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Embracing Cultural Awareness: Reflections on Our Workshop

In our interconnected world, there is a growing need for greater cultural awareness. As a global consultancy, the significance of cultural understanding was recently given the spotlight at an employee workshop led by K2 Management’s President of APAC, Patrick Architta. Patrick’s career has seen him live in several countries as part of many diverse cultures, and his experiences proved inspirational to all of the session’s attendees.

Our recent employee workshop focused on dissecting our ways of ‘thinking’ and ‘doing’ in our day-to-day roles, and giving thought to how our different cultural behaviours translate to others within our business and beyond. The session aimed to foster an environment where employees could gain a deeper appreciation for the uniqueness of various cultures and learn how to navigate cross-cultural interactions more effectively.  

Using compelling examples from Erin Meyer, renowned for her work on ‘cultural intelligence’ and as author of The Culture Map, the team explored differences in working communication styles using examples of typical workplace etiquette in France and Brazil. Exploring this idea of cultural mapping, the team then watched a video presentation by Erin where she illustrated what we can consider to be ‘good communication’ in different countries. As she notes, cultures can be evaluated across eight key scales: communicating, evaluating, persuading, leading, deciding, trusting, disagreeing, and scheduling. Erin’s insightful presentation is available here via the Global Leadership Network, and we encourage you all to watch it. 

The workshop helped the team to understand where our own cultures sit among these scales, relative to other cultures, enabling colleagues to contextualise different communication styles and approaches. This, in turn, helped us to understand how to collaborate more effectively with others from different cultural backgrounds. Patrick used a range of interesting examples to illustrate cultural differences, noting how the French, for instance, typically prefer direct confrontation, whereas Brazilians tend to avoid it. Similarly, in Spain, meetings may begin fifteen minutes after the scheduled time to allow time for personal conversations. In Denmark, for example, punctuality is preferred, and conversations are likely to only focus on direct business matters.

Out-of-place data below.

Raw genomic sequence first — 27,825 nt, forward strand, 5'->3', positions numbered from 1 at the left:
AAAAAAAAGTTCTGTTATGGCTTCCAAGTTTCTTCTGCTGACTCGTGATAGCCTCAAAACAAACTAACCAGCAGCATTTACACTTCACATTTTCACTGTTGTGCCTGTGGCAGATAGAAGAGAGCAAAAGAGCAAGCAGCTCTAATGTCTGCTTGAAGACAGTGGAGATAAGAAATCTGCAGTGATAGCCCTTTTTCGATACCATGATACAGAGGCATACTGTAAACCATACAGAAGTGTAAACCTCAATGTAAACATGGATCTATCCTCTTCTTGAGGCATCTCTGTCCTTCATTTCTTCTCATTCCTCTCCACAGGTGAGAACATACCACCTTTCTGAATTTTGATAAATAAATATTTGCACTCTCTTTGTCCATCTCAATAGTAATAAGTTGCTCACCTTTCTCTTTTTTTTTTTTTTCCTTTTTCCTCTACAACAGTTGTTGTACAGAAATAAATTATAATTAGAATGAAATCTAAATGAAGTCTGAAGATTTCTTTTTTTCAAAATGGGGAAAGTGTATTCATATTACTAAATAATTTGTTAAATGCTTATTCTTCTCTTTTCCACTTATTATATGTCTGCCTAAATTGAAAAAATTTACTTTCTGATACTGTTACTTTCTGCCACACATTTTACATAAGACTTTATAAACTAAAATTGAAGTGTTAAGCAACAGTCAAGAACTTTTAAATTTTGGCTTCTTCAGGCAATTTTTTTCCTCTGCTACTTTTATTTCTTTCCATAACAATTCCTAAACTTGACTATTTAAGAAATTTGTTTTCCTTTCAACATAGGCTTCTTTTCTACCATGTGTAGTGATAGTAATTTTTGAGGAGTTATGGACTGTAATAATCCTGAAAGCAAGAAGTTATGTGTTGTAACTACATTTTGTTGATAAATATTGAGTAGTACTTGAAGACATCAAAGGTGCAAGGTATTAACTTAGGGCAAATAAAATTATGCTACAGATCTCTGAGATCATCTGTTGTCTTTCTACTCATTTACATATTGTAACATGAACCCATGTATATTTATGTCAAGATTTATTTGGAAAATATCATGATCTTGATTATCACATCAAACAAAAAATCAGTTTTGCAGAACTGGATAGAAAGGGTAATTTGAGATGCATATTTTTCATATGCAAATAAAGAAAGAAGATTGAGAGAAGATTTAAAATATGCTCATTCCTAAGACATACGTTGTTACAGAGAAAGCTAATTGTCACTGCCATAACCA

Another key takeaway from the session highlighted the importance of delivering feedback with both respect and cultural sensitivity. Patrick made clear that a one-size-fits-all approach to communicating with colleagues doesn’t translate across every cultural boundary, and it’s something we should all be incredibly mindful of. To illustrate this point, Patrick detailed a range of examples to demonstrate how we can foster better cross-cultural communication. One example is to always deliver and/or challenge neutral or negative feedback individually, rather than in front of an audience. With this style of approach, we can always ensure to respect the dignity and emotions of the individual receiving feedback, regardless of their cultural background. 

With the number of real-life examples shared during the session, colleagues were able to comprehend the impact of cultural differences within a working environment, helping them to better understand smaller nuances. The session proved helpful in fostering a more inclusive working environment at K2 Management - a particular focus for us given our global workforce. With employees situated all over the world, promoting cultural awareness is crucial for the effectiveness of our teams, enabling us to deliver the best possible support to our international customers. 

As we reflect on the significance of embracing cultural differences, we encourage you to consider them not merely as a means of avoiding misunderstandings, but also as a tool for leveraging the strengths and perspectives of diverse teams. Commonly known as ‘cultural intelligence’, we can all use this to our advantage when trying to navigate global markets.